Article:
The authors candidly admit that the US and Pakistan had enabled the Haqqanis to establish this fountainhead during the Soviet conflict. In fact, 20 per cent of US assistance to the Afghan Mujahideen went to the Haqqanis. The network has its history in the rebellion against prime minister Daud Khan, the Soviet-leaning Pashtun nationalist who had overthrown King Zahir Shah in 1973. This is when Jalaludin, called Haqqani because he had attended the madrassa of Darul Uloom Haqqania, and set up base in north Waziristan as a top leader of Hizb-e-Islami. After a split in 1979, he joined Commander Younis Khalis's faction. His influence grew when he seized Khost and Urgun in 1983. His godfather Khalis led an Afghan Mujahideen delegation to the US and met President Reagan in February, 1983. At the time, like Bin Laden, Afghan Mujahideen leaders were the "moral equivalent of America's forefathers".
 
But the book concludes that "direct American support to the Haqqani network ended in the early 1990s; the Pakistani state relationship continues to this day." It quotes Washington Post's Joby Warrick on failed negotiations after 9/11 when the US had demanded "unconditional surrender" including "Haqqani's personal acquiescence to donning an orange jumpsuit and joining other prisoners at Guantanamo Bay." The US designated the group as a foreign terrorist organisation in 2012, Meanwhile, Jalaludin Haqqani's wife, sister, sister-in-law and eight grandchildren had been killed in a drone attack in 2008. His two sons were also killed in similar circumstances. As America prepares to withdraw from Afghanistan, why isn't it willing to review its failed post-9/11 strategy and accept that a military solution is impossible? How will they deal with the Haqqanis after 2014?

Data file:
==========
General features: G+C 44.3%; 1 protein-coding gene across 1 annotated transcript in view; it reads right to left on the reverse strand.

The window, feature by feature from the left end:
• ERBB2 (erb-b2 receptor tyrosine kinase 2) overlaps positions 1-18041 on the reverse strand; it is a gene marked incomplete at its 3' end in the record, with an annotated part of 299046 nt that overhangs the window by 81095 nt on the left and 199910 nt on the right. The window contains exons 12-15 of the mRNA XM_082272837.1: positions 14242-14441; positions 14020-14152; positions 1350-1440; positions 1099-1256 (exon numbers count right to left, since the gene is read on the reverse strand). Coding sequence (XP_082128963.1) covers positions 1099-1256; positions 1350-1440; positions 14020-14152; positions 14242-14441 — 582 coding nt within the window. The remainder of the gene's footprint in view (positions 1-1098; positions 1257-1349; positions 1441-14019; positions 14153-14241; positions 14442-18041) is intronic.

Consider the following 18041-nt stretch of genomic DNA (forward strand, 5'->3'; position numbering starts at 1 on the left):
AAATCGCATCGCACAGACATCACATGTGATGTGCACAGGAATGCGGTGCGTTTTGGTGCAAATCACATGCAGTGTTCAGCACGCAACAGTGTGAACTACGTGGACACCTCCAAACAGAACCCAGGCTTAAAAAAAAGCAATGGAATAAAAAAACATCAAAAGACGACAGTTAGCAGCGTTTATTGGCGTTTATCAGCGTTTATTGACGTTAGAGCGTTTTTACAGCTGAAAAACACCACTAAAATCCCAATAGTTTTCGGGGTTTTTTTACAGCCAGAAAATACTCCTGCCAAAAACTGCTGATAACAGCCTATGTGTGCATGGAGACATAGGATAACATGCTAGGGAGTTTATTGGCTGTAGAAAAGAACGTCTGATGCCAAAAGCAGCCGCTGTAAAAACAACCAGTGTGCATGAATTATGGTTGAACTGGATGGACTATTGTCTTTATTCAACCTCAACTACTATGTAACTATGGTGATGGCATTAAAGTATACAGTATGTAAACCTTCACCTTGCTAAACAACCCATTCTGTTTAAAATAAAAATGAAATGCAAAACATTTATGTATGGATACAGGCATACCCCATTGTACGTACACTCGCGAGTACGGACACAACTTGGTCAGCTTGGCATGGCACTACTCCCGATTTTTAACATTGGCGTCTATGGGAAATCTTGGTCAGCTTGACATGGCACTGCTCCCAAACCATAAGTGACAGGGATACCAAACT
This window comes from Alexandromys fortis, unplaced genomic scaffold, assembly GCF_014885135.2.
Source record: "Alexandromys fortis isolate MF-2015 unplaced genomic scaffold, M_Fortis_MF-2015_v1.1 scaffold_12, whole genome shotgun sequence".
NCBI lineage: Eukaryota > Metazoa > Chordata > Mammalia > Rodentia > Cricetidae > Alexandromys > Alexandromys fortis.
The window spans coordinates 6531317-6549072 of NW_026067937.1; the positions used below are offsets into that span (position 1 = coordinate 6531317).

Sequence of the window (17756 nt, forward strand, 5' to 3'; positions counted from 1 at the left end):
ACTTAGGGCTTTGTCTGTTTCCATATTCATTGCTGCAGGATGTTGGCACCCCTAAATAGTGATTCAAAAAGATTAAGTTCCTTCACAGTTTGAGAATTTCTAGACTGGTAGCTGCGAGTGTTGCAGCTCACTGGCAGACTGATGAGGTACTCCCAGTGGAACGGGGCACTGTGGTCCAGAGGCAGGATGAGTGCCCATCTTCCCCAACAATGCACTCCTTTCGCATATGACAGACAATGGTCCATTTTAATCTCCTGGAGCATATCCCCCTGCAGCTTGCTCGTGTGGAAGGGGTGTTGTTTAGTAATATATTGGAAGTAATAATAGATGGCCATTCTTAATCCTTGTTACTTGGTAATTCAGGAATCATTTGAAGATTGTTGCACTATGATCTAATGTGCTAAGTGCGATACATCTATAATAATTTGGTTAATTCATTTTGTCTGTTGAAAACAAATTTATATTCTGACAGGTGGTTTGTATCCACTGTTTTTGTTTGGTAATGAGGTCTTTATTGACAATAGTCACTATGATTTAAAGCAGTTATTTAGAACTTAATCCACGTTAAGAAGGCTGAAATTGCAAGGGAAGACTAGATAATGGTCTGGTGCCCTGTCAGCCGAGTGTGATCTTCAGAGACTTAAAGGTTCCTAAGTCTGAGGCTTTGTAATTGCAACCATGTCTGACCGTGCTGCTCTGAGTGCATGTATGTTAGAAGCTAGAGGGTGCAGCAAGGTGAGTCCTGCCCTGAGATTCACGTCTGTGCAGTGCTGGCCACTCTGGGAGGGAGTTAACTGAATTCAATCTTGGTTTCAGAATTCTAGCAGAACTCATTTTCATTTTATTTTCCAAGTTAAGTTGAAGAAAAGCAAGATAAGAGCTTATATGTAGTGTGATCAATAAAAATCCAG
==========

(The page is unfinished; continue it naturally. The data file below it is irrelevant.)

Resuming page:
Contradictory conclusions litter the book. While it regards the network as a strategic asset of the Pakistani state, it also claims that the Tehreek-e-Taliban Pakistan (TTP) relies on its support. Then it insists that the network provides sanctuary to Al Qaeda. TTP has directed all its violence against the Pakistani state and even killed Benazir Bhutto, and Al Qaeda is also in violent confrontation with the state. How can Pakistan's strategic asset help its sworn enemies?
 
The book also talks about fissures between the Afghan Taliban and Al Qaeda, of Mullah Omar's fear that Bin Laden sidestepped his authority. There is also an attempt to paint the Haqqani network as less radical than the Taliban. If the Haqqanis "took exception to the Taliban's repressive interpretations of Islamic orthodoxy", there was no convincing reason for the Haqqanis to stay within Mullah Omar's Taliban.
 
The assertion that Abu'l Walid Al Masri was the architect of global jihad is not convincing. The Egyptian journalist went to Afghanistan in the 1980s, Jalaludin's first Arab recruit. When the Taliban seized power, he became involved in its media activities. Today, he writes for the Taliban's Al-Samoud magazine.
 
From 1998 to 2001, he served as Al Jazeera's bureau chief in Afghanistan, fled Afghanistan after 9/11, has written 12 books and is a formidable historian of the Afghan Jihad. Did Masri convince Bin Laden to attack American targets or was he a critic of Al Qaeda who blamed Bin Laden for destroying the Taliban and Afghanistan? The conclusion that he was the architect of global jihad is not backed by enough evidence.
 
The Indian Express, 4 May 2013